Kelli Vossler, Girls Player Development Strength & Conditioning Coach
Since the dawn of hockey, being faster than your opponent has been a critical part of the game. As skill has become more of a focus than ever within youth hockey and right up through the National Hockey League, speed’s role in hockey has only grown in significance.
In her days as a hockey coach (she carries Level 4 certification) and now as a full-time strength and conditioning coach, Kelli Vossler has enjoyed a front row seat for this evolution.
“The game has changed so much,” says Vossler, who picked up the sport at the age of 12 in her hometown near Lake Placid, N.Y., then played college hockey in Upstate New York before taking on coaching and player development roles. “Within the last decade, where the game has gone is lights-out one of the fastest changing things in sports.”
Speed, though, isn’t just about getting out of the starting blocks and ripping off a 200-foot dash in a straight line. It’s important to note that while “speed kills,” it can do so to fast players who aren’t reading the game. A fast player going in the wrong direction is only getting out of position more quickly.
Being able to incorporate the change of speed into the game and into workouts is doubly beneficial.
“If you have that change of speed, that acceleration, and the ability to decelerate with stops and starts, you will have a leg up on other players,” says Vossler. “Skating in a straight line is one thing. But being able to stop and start, and to be explosive, that’s the second part.”
Every change of direction on the ice is another opportunity to fall behind the play – or, if you have worked on your speed, to leave the competition behind.
“When you have a puck and you’re trying to beat a defender, you can pull it back, make an escape move, then accelerate again,” says Vossler. “It’s all these little things. The acceleration, de-celeration and acceleration again is really important.”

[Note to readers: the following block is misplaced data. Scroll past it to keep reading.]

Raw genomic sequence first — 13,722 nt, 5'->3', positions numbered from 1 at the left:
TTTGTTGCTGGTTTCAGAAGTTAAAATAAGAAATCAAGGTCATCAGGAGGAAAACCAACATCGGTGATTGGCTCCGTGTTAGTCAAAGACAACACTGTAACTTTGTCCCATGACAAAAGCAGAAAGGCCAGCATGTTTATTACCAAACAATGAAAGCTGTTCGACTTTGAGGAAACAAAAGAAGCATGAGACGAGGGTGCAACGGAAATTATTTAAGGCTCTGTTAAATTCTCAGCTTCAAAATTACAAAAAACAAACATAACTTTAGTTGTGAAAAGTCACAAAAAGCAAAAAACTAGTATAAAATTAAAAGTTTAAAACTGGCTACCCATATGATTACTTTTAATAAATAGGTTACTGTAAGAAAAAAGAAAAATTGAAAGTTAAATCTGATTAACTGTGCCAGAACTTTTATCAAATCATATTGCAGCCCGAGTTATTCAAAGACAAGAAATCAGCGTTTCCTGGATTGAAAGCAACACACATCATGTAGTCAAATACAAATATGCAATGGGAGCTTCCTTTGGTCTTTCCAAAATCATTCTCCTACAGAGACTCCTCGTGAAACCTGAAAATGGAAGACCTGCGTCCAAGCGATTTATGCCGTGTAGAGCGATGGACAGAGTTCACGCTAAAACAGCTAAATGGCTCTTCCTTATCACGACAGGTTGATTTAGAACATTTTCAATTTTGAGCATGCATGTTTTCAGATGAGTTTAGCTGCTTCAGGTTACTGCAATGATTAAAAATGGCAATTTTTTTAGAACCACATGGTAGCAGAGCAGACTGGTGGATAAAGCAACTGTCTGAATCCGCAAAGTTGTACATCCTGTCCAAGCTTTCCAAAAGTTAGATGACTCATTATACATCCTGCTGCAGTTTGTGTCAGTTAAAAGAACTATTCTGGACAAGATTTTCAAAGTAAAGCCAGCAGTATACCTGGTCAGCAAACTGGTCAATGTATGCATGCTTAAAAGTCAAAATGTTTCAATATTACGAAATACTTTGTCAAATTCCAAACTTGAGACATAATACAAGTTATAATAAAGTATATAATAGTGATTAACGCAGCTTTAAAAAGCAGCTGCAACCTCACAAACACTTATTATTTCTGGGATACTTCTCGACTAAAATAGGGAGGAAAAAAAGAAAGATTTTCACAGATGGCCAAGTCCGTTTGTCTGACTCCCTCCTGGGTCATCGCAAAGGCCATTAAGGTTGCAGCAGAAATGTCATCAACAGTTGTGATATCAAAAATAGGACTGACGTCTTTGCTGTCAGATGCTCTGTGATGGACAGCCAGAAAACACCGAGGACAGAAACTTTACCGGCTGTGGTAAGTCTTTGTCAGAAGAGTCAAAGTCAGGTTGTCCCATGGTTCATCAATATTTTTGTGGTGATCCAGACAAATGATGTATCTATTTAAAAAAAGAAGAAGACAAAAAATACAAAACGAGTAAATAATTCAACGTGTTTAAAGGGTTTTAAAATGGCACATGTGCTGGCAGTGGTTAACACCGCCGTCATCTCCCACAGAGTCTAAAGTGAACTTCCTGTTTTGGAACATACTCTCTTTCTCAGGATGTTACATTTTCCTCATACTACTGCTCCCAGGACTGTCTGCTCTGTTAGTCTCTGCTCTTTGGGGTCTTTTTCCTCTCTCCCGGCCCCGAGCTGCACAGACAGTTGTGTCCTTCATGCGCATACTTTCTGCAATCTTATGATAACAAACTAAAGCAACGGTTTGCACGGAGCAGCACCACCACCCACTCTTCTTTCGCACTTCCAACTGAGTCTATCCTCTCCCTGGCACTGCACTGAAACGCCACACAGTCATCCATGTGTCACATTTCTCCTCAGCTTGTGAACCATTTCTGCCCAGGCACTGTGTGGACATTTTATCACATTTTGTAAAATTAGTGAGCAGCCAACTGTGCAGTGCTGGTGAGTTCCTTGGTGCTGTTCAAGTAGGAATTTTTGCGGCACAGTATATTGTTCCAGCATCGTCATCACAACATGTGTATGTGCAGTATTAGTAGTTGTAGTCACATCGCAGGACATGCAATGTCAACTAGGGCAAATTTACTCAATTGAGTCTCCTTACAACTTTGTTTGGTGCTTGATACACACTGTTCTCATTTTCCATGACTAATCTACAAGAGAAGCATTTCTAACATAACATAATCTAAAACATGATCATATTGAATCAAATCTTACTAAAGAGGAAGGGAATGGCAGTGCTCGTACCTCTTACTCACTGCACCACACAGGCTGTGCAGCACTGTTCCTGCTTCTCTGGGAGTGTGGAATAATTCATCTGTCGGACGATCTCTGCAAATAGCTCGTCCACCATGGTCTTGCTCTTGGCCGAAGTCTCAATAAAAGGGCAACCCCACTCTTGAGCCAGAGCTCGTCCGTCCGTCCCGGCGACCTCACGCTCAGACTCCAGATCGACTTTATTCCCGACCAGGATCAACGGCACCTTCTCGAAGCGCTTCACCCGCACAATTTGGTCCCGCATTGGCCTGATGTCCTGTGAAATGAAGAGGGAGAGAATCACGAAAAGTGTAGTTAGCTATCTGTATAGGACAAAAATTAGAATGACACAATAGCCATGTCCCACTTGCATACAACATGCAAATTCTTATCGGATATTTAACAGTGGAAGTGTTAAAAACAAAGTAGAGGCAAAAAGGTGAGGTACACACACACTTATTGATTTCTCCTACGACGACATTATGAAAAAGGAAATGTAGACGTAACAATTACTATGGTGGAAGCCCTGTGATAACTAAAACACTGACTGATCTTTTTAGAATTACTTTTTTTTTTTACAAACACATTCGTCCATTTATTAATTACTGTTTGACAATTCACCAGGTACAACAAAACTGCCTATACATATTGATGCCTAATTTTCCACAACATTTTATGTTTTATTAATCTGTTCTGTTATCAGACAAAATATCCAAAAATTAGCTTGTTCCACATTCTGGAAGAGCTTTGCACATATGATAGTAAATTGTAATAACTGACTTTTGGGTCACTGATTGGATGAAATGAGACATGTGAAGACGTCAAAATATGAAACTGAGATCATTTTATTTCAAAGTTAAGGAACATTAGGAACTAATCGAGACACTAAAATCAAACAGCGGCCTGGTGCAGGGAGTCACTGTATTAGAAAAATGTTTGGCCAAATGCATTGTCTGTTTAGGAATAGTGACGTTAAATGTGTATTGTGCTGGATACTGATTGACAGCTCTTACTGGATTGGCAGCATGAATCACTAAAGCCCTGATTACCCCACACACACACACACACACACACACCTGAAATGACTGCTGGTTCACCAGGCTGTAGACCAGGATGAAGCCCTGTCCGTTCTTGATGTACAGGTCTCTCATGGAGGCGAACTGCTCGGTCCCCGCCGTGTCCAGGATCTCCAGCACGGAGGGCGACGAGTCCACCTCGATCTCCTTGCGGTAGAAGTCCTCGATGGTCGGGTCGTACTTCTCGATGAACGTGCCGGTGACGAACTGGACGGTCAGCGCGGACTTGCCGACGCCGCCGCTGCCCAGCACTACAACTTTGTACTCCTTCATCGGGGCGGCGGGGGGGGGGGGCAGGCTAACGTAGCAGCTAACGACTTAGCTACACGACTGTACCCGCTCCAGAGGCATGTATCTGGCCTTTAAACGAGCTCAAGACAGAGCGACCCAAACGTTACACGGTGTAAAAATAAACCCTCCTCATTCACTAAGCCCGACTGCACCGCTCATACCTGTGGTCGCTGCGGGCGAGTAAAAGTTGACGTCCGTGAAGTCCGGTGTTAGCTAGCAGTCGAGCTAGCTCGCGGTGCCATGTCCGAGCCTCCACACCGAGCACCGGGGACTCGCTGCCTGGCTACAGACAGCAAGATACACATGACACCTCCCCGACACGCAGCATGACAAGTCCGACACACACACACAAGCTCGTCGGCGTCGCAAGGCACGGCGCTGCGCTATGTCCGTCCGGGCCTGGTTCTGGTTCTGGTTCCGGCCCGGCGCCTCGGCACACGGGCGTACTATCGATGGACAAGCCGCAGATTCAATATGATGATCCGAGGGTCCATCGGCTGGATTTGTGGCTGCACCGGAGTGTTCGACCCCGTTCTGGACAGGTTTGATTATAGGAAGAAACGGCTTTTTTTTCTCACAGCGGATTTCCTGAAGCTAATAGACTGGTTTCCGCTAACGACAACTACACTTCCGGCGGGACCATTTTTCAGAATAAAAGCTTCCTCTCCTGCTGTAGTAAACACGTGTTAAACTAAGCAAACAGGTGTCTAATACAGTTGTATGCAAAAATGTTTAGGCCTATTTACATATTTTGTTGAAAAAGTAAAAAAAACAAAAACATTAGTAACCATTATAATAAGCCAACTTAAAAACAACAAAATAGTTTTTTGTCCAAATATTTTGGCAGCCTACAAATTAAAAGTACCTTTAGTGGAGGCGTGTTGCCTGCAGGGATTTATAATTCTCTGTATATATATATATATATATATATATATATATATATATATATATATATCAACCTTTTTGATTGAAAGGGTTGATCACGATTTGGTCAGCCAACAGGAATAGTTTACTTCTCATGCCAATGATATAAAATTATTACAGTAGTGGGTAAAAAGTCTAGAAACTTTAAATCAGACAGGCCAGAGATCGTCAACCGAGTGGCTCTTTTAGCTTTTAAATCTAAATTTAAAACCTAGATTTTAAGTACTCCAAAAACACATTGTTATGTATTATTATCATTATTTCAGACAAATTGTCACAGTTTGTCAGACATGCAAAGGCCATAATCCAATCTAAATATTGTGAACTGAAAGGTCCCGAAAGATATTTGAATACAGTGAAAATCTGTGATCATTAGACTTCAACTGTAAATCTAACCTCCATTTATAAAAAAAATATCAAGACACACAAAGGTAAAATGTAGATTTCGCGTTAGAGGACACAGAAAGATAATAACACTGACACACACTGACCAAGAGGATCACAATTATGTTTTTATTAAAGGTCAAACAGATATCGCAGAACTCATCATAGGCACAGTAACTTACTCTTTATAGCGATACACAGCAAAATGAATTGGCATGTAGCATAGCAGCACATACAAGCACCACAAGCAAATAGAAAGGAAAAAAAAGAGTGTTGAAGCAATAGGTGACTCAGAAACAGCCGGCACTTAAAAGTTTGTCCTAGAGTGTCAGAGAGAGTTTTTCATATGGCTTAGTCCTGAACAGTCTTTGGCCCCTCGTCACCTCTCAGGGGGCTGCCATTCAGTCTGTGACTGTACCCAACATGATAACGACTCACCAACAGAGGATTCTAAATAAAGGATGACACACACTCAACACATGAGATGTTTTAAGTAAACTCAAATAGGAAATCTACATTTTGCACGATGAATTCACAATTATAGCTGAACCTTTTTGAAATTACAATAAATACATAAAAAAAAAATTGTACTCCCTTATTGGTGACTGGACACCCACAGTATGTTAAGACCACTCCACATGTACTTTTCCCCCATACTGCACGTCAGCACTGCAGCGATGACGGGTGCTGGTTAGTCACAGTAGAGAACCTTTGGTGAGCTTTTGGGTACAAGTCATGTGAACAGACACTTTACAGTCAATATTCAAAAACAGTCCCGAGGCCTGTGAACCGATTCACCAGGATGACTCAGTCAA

Vossler, who has also worked with hockey strength and conditioning legend Mike Boyle, is a proponent of working on single-leg strength as a means to improving explosiveness. And that typically means, particularly for players as they get older, working away from the rink, too.
Players at younger ages, Vossler believes, should be focusing on having fun, playing multiple sports and working on things like sprints and cone drills before moving up to box jumps and medicine ball exercises away from the rink.
“Playing as many sports as possible, that just adds to overall athleticism,” says Vossler. “And doesn’t lead to burnout. But I think it’s always beneficial to work on some sort of conditioning aspect as early as 11-years-old. And I don’t mean seeking out or working out with a trainer three times a week. Just general strength and conditioning.”
But as those players mature, strength and conditioning in even more specific forms away from the rink will take on more importance.
“That single-leg strength is probably the No. 1 factor to increasing your speed,” she says. “If you want to get faster, you have to get stronger. It’s not just going to be practicing your starts on the ice. It’s going to be what you’re doing off the ice from a single-leg standpoint, off the ice from an agility standpoint. For instance, how is your lateral movement? What are your jumping and landing mechanics from a single-leg standpoint.”